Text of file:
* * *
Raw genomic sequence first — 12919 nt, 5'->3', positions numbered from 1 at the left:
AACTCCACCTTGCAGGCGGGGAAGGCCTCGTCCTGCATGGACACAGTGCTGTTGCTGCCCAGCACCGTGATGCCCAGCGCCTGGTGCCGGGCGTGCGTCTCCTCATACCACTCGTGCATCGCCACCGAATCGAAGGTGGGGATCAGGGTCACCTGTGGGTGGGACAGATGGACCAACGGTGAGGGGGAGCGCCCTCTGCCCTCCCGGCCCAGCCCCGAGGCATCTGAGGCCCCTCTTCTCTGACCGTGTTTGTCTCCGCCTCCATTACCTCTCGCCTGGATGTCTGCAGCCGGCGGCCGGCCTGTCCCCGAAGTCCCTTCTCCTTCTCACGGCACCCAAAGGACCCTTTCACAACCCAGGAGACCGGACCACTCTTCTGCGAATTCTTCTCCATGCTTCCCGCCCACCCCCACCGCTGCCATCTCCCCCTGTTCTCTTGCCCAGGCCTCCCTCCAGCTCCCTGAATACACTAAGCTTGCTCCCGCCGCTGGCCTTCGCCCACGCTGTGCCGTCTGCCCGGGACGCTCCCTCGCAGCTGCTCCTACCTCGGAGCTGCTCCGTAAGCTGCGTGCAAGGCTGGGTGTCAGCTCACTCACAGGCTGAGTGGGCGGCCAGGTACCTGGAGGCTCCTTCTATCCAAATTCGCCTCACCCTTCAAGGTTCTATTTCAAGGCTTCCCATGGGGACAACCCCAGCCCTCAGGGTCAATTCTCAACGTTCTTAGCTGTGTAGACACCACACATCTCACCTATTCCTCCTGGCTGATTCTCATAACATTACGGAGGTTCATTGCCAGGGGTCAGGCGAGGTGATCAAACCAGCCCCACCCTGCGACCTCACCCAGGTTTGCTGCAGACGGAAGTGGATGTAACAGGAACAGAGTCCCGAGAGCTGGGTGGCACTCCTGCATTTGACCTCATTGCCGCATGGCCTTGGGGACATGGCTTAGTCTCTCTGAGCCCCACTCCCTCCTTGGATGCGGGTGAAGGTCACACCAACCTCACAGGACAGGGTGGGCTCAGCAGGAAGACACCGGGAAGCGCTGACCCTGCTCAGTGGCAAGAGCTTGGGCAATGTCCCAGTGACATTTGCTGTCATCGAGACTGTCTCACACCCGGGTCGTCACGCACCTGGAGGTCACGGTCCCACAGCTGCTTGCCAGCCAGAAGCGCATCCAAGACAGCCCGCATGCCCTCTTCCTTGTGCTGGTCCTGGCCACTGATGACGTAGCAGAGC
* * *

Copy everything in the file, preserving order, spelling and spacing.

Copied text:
Raw genomic sequence first — 12919 nt, 5'->3', positions numbered from 1 at the left:
AACTCCACCTTGCAGGCGGGGAAGGCCTCGTCCTGCATGGACACAGTGCTGTTGCTGCCCAGCACCGTGATGCCCAGCGCCTGGTGCCGGGCGTGCGTCTCCTCATACCACTCGTGCATCGCCACCGAATCGAAGGTGGGGATCAGGGTCACCTGTGGGTGGGACAGATGGACCAACGGTGAGGGGGAGCGCCCTCTGCCCTCCCGGCCCAGCCCCGAGGCATCTGAGGCCCCTCTTCTCTGACCGTGTTTGTCTCCGCCTCCATTACCTCTCGCCTGGATGTCTGCAGCCGGCGGCCGGCCTGTCCCCGAAGTCCCTTCTCCTTCTCACGGCACCCAAAGGACCCTTTCACAACCCAGGAGACCGGACCACTCTTCTGCGAATTCTTCTCCATGCTTCCCGCCCACCCCCACCGCTGCCATCTCCCCCTGTTCTCTTGCCCAGGCCTCCCTCCAGCTCCCTGAATACACTAAGCTTGCTCCCGCCGCTGGCCTTCGCCCACGCTGTGCCGTCTGCCCGGGACGCTCCCTCGCAGCTGCTCCTACCTCGGAGCTGCTCCGTAAGCTGCGTGCAAGGCTGGGTGTCAGCTCACTCACAGGCTGAGTGGGCGGCCAGGTACCTGGAGGCTCCTTCTATCCAAATTCGCCTCACCCTTCAAGGTTCTATTTCAAGGCTTCCCATGGGGACAACCCCAGCCCTCAGGGTCAATTCTCAACGTTCTTAGCTGTGTAGACACCACACATCTCACCTATTCCTCCTGGCTGATTCTCATAACATTACGGAGGTTCATTGCCAGGGGTCAGGCGAGGTGATCAAACCAGCCCCACCCTGCGACCTCACCCAGGTTTGCTGCAGACGGAAGTGGATGTAACAGGAACAGAGTCCCGAGAGCTGGGTGGCACTCCTGCATTTGACCTCATTGCCGCATGGCCTTGGGGACATGGCTTAGTCTCTCTGAGCCCCACTCCCTCCTTGGATGCGGGTGAAGGTCACACCAACCTCACAGGACAGGGTGGGCTCAGCAGGAAGACACCGGGAAGCGCTGACCCTGCTCAGTGGCAAGAGCTTGGGCAATGTCCCAGTGACATTTGCTGTCATCGAGACTGTCTCACACCCGGGTCGTCACGCACCTGGAGGTCACGGTCCCACAGCTGCTTGCCAGCCAGAAGCGCATCCAAGACAGCCCGCATGCCCTCTTCCTTGTGCTGGTCCTGGCCACTGATGACGTAGCAGAGC